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dir-scr Lynn Shelton
prd Steven Schardt
with Rosemarie DeWitt, Josh Pais, Ellen Page, Scoot McNairy, Allison Janney, Ron Livingston, Tomo Nakayama, Ruth McRee, Alycia Delmore, Hans Altwies, Shannon Kipp, Amber Wolfe Wollam
release UK Apr.13 slf, US 6.Sep.13
Healing touch: Pais and DeWitt
SUNDANCE FILM FEST
|R E V I E W B Y R I C H C L I N E|
Shelton once again tackles sensitive relationship issues in this observant comedy, which finds quiet resonance in the astute performances even if the script never really fills in the blanks. It's an enjoyable dark comedy, although as it centres on the awkwardness between these people, the film never quite resolves into something meaningful.
Abby (DeWitt) is a massage therapist in Seattle who isn't sure if she should move in with her rebound boyfriend (McNairy). This sparks a crisis that makes her recoil at the touch of human skin, which makes it impossible for her to go to work. Meanwhile, her dentist brother Paul (Pais) discovers that he might have the ability to heal his patients, so he consults Abby's reiki-practitioner colleague (Janney) for advise. And Paul's daughter Jenny (Page) realises that she hates working as her dad's assistant, but feels powerless to make a change.
The loose, messy connections between these characters provide a lot of fuel for the actors to play with various layers of interaction. Everyone has issues with everyone else, and we can feel these things vividly in the tentative conversations and uncomfortable physicality. Things also sometimes threaten to move into Shelton's usual more transgressive territory, such as the fact that Jenny clearly has a crush on her aunt's boyfriend.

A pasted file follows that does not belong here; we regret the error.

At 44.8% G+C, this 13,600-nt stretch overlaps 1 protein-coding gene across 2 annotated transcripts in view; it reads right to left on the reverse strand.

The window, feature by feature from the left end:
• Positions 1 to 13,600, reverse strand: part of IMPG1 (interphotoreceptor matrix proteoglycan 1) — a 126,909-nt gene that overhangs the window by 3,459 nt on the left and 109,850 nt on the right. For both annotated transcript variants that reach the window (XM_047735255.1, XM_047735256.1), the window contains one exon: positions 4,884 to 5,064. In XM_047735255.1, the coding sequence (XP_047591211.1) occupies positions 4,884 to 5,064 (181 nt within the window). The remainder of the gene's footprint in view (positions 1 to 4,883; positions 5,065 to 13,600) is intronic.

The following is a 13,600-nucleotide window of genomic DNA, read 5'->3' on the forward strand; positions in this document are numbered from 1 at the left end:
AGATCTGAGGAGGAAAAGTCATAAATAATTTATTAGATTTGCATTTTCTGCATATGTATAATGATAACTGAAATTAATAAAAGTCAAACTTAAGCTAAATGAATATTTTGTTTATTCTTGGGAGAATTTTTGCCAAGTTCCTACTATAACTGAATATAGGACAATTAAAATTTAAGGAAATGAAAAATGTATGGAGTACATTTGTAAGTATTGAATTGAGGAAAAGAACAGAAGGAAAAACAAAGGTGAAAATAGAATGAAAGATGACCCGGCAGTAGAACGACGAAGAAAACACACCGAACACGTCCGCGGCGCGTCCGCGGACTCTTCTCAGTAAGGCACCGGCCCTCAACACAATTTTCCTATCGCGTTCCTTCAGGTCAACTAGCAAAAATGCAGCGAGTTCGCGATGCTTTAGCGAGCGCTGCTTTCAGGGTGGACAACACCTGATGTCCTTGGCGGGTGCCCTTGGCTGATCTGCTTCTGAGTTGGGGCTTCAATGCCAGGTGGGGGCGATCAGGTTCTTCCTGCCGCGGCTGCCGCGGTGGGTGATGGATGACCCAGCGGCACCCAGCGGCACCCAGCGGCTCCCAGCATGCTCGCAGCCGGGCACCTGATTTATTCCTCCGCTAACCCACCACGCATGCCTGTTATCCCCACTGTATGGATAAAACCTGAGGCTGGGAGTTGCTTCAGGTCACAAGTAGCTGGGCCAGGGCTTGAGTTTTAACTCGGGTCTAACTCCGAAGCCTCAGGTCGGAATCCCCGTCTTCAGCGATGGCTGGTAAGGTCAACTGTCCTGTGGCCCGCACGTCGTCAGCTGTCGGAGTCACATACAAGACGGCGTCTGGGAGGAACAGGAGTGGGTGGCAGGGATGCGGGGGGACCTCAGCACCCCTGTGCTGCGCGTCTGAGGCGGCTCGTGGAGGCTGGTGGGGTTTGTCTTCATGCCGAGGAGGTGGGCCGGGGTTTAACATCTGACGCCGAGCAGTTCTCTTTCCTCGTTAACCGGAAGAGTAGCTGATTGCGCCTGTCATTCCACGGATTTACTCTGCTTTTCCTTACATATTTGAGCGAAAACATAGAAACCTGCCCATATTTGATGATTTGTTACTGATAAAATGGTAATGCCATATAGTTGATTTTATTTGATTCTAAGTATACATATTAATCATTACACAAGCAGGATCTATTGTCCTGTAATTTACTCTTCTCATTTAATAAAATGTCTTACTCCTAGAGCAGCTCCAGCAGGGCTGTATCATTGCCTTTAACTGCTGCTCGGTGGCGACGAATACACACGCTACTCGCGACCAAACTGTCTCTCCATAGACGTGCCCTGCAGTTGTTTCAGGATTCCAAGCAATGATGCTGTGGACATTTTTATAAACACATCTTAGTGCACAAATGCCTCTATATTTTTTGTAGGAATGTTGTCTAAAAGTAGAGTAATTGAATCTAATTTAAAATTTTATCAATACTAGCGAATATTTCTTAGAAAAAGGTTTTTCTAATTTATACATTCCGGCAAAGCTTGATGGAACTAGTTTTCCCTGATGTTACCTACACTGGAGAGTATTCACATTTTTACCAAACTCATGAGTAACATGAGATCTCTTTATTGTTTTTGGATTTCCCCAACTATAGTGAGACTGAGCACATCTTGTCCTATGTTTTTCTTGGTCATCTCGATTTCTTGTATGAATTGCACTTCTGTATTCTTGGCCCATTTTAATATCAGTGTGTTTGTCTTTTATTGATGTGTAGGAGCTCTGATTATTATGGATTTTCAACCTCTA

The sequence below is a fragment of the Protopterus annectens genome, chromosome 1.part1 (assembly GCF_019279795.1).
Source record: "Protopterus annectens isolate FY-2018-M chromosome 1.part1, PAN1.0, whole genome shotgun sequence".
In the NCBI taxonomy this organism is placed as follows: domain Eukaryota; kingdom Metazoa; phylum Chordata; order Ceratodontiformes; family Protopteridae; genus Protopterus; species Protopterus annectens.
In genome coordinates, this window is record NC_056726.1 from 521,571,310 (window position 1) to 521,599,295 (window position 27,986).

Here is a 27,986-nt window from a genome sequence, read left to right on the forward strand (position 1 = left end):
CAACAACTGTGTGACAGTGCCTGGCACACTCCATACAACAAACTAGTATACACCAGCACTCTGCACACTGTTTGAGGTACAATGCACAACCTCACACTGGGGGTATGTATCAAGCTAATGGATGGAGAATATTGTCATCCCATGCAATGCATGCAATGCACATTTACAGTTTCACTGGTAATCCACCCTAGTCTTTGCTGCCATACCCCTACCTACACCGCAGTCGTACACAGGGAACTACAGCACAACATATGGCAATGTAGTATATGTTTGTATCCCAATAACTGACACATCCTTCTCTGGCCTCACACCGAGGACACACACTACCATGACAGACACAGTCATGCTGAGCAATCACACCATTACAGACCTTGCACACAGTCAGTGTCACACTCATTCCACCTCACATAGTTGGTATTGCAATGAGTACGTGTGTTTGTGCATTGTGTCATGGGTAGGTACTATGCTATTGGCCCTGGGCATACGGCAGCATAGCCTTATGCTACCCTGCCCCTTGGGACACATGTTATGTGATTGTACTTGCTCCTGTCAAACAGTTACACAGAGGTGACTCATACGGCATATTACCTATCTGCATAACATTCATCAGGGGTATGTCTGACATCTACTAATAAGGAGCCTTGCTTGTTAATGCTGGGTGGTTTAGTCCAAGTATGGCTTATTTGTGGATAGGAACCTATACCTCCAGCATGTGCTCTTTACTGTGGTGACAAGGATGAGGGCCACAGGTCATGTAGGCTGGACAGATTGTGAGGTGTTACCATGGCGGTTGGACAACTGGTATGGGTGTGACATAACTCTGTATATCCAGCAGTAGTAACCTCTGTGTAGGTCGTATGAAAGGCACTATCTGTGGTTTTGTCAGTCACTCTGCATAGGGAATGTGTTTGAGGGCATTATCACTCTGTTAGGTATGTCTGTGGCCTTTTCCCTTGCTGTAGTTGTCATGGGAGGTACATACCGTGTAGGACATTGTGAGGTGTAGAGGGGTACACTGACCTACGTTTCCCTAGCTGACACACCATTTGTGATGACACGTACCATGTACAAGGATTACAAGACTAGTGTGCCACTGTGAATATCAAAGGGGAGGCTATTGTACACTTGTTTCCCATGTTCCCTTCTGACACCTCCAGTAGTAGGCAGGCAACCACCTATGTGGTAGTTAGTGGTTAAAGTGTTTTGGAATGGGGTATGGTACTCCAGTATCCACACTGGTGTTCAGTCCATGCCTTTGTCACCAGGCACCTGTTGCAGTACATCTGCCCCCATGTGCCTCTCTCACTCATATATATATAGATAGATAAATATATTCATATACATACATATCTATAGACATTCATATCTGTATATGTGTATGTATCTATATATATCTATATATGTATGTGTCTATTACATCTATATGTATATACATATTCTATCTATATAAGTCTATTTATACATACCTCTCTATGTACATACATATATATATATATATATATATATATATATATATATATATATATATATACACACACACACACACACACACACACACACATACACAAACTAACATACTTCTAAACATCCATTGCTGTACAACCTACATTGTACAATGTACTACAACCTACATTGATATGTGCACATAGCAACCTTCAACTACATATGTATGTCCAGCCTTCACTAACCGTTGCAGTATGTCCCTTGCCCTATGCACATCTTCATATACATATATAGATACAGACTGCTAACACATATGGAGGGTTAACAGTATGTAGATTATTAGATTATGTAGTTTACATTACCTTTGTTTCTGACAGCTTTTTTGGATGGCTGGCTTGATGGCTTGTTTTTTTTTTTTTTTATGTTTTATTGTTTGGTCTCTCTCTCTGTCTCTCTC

DeWitt and Pais hold our attention with their nervous, edgy performances. Pais is especially likeable as the painfully insecure Paul, and we just want to give him a hug. McNairy is also endearing, as he struggles to make sense of something utterly illogical going on around him. And both Page and Janney are also excellent, although Shelton never really makes the most of either character.
In the end, Shelton seems to be suggesting that the solution to our problems generally come when we least expect them, and from the least likely source. The fact that each of these three central characters has an existential crisis independently and simultaneously is a more than a little contrived. And Shelton tries a bit too hard to tie it all up in a sugary-sweet bow. So it's in the small details of the acting and the implicative dialog that the film charms us.
|R E A D E R R E V I E W S|
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© 2013 by Rich Cline, Shadows on the Wall|
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